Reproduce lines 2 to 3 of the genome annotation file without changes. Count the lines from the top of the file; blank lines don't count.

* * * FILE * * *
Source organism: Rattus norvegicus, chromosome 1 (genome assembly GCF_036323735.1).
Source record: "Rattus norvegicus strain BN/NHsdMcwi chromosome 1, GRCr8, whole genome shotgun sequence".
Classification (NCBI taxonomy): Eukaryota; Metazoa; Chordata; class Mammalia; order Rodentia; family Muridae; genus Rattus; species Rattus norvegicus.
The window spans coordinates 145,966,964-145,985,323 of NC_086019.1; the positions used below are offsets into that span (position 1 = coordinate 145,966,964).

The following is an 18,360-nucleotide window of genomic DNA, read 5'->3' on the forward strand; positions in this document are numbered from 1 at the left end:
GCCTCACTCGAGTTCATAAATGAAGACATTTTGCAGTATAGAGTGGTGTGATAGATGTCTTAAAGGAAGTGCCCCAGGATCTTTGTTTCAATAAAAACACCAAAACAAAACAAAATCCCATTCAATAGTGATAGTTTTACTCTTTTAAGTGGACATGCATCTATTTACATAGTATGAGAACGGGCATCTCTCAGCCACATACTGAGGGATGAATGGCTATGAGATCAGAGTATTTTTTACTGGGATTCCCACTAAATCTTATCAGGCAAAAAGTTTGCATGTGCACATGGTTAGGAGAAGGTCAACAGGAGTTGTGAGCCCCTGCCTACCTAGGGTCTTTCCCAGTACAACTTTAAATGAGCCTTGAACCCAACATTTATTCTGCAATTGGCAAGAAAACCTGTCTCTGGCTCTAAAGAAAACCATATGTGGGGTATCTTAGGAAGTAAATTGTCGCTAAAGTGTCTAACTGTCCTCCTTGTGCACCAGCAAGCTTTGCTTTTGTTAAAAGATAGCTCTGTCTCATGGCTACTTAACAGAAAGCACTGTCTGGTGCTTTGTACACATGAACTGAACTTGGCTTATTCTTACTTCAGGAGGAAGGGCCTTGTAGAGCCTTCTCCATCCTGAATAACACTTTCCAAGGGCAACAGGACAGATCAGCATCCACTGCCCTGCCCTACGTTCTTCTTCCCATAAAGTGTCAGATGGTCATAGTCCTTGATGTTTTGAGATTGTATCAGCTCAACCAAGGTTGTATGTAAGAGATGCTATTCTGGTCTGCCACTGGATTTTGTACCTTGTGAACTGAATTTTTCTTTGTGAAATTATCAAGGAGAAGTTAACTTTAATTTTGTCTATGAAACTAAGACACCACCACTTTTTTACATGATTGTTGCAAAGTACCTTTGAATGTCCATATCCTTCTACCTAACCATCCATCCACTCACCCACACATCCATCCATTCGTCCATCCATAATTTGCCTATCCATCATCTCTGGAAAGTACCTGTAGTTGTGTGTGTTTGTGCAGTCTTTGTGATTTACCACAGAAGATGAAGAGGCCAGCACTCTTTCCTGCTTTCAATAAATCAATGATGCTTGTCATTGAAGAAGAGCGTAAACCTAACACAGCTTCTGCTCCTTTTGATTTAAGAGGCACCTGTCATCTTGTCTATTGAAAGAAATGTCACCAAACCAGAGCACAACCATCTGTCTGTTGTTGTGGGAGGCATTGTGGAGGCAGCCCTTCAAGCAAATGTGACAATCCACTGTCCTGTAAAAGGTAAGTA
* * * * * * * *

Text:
Source record: "Rattus norvegicus strain BN/NHsdMcwi chromosome 1, GRCr8, whole genome shotgun sequence".
Classification (NCBI taxonomy): Eukaryota; Metazoa; Chordata; class Mammalia; order Rodentia; family Muridae; genus Rattus; species Rattus norvegicus.